Mrs. Linde is quite opposite of Nora in her relationship to the standards of femininity. Mrs. Linde embraces her role as caretaker, expressing a lack of fulfillment when she has no one to look after. She also works, gaining a position at the bank. She is not subject ot the same assumptions of weakness that hamper Nora. 

Seeing that each female character relates to the notions of feminism and to accepted social roles differently, we can hardly argue that this play is a one-sided promotion for the progressive values of feminism. Rather, the play expresses a consistent view on the value of dignity in one's character and the need for identity to be founded on positive choices, which defines humanism. 

Mrs. Linde chooses her path. Nora chooses her path as well, in the end. 

thanatassa eNotes educator| Certified Educator

"A Doll’s House" is not a play "about" either feminism or humanism. The play is about the struggles characters endure in their lives in the world. Nora, the protagonist, and Christine Linde both struggle with the problem of how women can deal with money in a society in which middle class women did not have the career opportunities that men did. While the play does address the specific issues of how women could live their lives in a changing world and the degree to which a society that made them dependent on men limited their personal and moral choices, this would be more accurately described as being about the role of women and their choices rather than about "feminism" per se, as feminism as an ideology or intellectual system isn't really discussed in the play. While critics can apply feminist theories to a play, that is quite different from the play being "about" feminism.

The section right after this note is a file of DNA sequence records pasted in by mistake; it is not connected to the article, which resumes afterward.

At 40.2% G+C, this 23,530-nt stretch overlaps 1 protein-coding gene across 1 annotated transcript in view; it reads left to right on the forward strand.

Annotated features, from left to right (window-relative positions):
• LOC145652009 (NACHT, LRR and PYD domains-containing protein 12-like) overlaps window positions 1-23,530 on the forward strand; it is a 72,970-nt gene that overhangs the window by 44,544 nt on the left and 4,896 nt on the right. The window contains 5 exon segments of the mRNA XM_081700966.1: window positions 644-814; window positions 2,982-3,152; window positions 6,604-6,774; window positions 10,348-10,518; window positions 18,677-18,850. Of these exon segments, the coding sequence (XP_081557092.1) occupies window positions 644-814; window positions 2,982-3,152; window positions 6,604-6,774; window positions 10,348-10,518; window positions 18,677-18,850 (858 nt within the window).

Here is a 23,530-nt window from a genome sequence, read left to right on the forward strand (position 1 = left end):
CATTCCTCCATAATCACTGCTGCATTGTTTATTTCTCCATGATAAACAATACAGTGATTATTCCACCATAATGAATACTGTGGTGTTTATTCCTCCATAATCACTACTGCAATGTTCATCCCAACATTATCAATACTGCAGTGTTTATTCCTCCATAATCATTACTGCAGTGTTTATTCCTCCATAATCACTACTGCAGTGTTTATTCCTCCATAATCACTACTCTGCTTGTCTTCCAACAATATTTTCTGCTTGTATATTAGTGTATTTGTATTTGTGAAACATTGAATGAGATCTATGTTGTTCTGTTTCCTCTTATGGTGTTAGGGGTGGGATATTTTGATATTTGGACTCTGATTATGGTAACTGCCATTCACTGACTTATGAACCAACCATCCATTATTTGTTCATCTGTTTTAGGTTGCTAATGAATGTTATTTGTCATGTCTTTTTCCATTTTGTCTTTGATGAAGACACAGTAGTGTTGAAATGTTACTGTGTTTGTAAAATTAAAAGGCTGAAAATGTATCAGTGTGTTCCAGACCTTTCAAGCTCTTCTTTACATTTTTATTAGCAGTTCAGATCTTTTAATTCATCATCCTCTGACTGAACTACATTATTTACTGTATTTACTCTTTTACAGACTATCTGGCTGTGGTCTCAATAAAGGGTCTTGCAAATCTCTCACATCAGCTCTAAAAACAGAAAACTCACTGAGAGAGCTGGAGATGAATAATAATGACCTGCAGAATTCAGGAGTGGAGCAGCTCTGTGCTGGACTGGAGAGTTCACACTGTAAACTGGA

As for humanism, before one could argue that the play was "about" it, one would need to define which particular variant of humanism. One might argue, for example, that in the wake of Renaissance Humanism, the arts became increasingly secularized. One could not imagine this play having been written or performed in the Middle Ages. On the other hand, that does not make the play "about" humanism, but rather asserts that the social, philosophical, and religious changes ensuing from the Renaissance were among the preconditions making Ibsen's drama possible.

jameadows eNotes educator| Certified Educator

While A Doll's House is in part about feminism, the play is, overall, a statement about humanism. Nora is a woman who is compromised by her gender and its limitations, as she has difficulty making or borrowing money on her own and must play the part of a doll or a child to get what she wants. For example, in act 1, her husband, Helmer, refers to her as "little featherhead," along with other monikers that show he treats her as a silly and inferior being.

However, the play also suggests that Helmer's treatment of Nora and her need to use subterfuge to borrow money degrade him as well. The societal degradation of women has an effect on their marriage, as Nora feels she can't be honest with her husband. In the end, she leaves him, as she finds that she can't be a full human within the context of her marriage. Therefore, the play is about humanism and the different limitations of both men and women in the context of societal constraints and roles.